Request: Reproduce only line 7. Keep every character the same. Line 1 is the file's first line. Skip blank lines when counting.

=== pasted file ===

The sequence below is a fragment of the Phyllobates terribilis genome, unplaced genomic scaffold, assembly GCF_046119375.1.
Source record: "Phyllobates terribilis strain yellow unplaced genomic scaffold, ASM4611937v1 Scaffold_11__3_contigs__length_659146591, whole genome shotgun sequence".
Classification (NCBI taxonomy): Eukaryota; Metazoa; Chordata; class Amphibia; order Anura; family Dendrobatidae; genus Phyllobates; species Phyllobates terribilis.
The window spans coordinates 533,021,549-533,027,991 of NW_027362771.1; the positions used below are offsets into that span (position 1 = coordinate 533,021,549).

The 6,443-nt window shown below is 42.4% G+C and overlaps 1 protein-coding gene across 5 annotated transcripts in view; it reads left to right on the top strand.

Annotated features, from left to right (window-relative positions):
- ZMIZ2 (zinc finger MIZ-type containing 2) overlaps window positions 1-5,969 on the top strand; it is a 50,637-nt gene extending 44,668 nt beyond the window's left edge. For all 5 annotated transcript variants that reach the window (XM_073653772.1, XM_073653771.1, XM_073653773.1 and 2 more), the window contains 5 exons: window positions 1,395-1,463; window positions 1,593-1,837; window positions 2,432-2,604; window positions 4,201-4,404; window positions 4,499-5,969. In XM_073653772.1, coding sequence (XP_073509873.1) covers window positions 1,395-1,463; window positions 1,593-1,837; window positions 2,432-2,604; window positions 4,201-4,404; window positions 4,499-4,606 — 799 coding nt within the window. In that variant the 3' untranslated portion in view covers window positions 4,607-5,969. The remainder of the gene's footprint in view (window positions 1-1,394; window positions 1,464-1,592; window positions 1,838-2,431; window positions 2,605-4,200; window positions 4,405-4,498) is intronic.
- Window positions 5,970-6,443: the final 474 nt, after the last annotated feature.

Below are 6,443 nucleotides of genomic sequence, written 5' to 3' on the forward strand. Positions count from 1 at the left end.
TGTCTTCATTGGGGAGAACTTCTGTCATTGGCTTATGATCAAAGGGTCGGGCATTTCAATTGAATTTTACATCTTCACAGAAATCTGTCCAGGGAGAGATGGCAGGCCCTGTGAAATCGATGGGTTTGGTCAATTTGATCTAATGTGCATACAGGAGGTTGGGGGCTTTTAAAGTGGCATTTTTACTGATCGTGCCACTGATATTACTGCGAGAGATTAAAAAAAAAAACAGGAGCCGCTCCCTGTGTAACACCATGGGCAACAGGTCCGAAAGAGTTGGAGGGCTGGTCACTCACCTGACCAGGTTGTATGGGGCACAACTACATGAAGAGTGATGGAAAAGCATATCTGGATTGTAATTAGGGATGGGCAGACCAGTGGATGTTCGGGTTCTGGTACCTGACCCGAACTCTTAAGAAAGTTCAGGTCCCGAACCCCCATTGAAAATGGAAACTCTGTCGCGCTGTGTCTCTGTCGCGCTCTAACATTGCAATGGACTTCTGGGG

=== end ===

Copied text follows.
- ZMIZ2 (zinc finger MIZ-type containing 2) overlaps window positions 1-5,969 on the top strand; it is a 50,637-nt gene extending 44,668 nt beyond the window's left edge. For all 5 annotated transcript variants that reach the window (XM_073653772.1, XM_073653771.1, XM_073653773.1 and 2 more), the window contains 5 exons: window positions 1,395-1,463; window positions 1,593-1,837; window positions 2,432-2,604; window positions 4,201-4,404; window positions 4,499-5,969. In XM_073653772.1, coding sequence (XP_073509873.1) covers window positions 1,395-1,463; window positions 1,593-1,837; window positions 2,432-2,604; window positions 4,201-4,404; window positions 4,499-4,606 — 799 coding nt within the window. In that variant the 3' untranslated portion in view covers window positions 4,607-5,969. The remainder of the gene's footprint in view (window positions 1-1,394; window positions 1,464-1,592; window positions 1,838-2,431; window positions 2,605-4,200; window positions 4,405-4,498) is intronic.